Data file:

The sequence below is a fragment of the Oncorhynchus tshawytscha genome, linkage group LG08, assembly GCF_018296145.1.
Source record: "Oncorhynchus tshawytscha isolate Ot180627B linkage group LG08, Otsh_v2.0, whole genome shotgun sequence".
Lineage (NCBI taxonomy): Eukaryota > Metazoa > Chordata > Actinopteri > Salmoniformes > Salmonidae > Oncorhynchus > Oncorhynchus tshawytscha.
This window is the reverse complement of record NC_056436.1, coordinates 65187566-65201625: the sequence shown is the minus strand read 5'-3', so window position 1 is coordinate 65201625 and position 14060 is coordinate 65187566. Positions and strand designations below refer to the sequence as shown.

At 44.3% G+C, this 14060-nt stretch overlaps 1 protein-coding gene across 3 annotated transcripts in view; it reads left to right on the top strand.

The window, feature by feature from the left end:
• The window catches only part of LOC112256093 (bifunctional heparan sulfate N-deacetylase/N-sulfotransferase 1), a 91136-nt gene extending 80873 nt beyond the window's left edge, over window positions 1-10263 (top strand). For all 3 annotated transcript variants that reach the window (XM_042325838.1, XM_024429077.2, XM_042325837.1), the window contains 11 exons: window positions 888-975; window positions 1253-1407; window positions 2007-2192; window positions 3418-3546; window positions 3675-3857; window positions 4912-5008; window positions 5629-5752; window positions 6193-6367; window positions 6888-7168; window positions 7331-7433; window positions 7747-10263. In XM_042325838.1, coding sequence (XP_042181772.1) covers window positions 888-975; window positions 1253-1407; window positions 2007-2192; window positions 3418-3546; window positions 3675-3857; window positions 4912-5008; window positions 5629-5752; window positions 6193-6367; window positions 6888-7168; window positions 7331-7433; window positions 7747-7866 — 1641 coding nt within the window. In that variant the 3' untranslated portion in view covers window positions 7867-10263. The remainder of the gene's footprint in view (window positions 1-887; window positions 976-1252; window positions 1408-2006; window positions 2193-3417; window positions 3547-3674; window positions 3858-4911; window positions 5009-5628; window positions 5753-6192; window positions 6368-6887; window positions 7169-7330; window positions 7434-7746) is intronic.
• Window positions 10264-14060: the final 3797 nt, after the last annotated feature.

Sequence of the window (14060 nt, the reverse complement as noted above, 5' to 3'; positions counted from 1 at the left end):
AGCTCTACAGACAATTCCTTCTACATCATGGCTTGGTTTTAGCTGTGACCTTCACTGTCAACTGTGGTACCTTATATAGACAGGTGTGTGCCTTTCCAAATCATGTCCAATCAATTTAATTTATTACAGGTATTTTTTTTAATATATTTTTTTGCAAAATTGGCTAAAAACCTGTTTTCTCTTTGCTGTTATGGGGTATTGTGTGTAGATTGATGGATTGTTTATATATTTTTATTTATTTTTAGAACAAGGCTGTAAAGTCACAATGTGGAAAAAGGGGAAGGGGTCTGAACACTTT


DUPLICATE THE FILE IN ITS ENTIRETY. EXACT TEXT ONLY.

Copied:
The sequence below is a fragment of the Oncorhynchus tshawytscha genome, linkage group LG08, assembly GCF_018296145.1.
Source record: "Oncorhynchus tshawytscha isolate Ot180627B linkage group LG08, Otsh_v2.0, whole genome shotgun sequence".
Lineage (NCBI taxonomy): Eukaryota > Metazoa > Chordata > Actinopteri > Salmoniformes > Salmonidae > Oncorhynchus > Oncorhynchus tshawytscha.
This window is the reverse complement of record NC_056436.1, coordinates 65187566-65201625: the sequence shown is the minus strand read 5'-3', so window position 1 is coordinate 65201625 and position 14060 is coordinate 65187566. Positions and strand designations below refer to the sequence as shown.

At 44.3% G+C, this 14060-nt stretch overlaps 1 protein-coding gene across 3 annotated transcripts in view; it reads left to right on the top strand.

The window, feature by feature from the left end:
• The window catches only part of LOC112256093 (bifunctional heparan sulfate N-deacetylase/N-sulfotransferase 1), a 91136-nt gene extending 80873 nt beyond the window's left edge, over window positions 1-10263 (top strand). For all 3 annotated transcript variants that reach the window (XM_042325838.1, XM_024429077.2, XM_042325837.1), the window contains 11 exons: window positions 888-975; window positions 1253-1407; window positions 2007-2192; window positions 3418-3546; window positions 3675-3857; window positions 4912-5008; window positions 5629-5752; window positions 6193-6367; window positions 6888-7168; window positions 7331-7433; window positions 7747-10263. In XM_042325838.1, coding sequence (XP_042181772.1) covers window positions 888-975; window positions 1253-1407; window positions 2007-2192; window positions 3418-3546; window positions 3675-3857; window positions 4912-5008; window positions 5629-5752; window positions 6193-6367; window positions 6888-7168; window positions 7331-7433; window positions 7747-7866 — 1641 coding nt within the window. In that variant the 3' untranslated portion in view covers window positions 7867-10263. The remainder of the gene's footprint in view (window positions 1-887; window positions 976-1252; window positions 1408-2006; window positions 2193-3417; window positions 3547-3674; window positions 3858-4911; window positions 5009-5628; window positions 5753-6192; window positions 6368-6887; window positions 7169-7330; window positions 7434-7746) is intronic.
• Window positions 10264-14060: the final 3797 nt, after the last annotated feature.

Sequence of the window (14060 nt, the reverse complement as noted above, 5' to 3'; positions counted from 1 at the left end):
AGCTCTACAGACAATTCCTTCTACATCATGGCTTGGTTTTAGCTGTGACCTTCACTGTCAACTGTGGTACCTTATATAGACAGGTGTGTGCCTTTCCAAATCATGTCCAATCAATTTAATTTATTACAGGTATTTTTTTTAATATATTTTTTTGCAAAATTGGCTAAAAACCTGTTTTCTCTTTGCTGTTATGGGGTATTGTGTGTAGATTGATGGATTGTTTATATATTTTTATTTATTTTTAGAACAAGGCTGTAAAGTCACAATGTGGAAAAAGGGGAAGGGGTCTGAACACTTT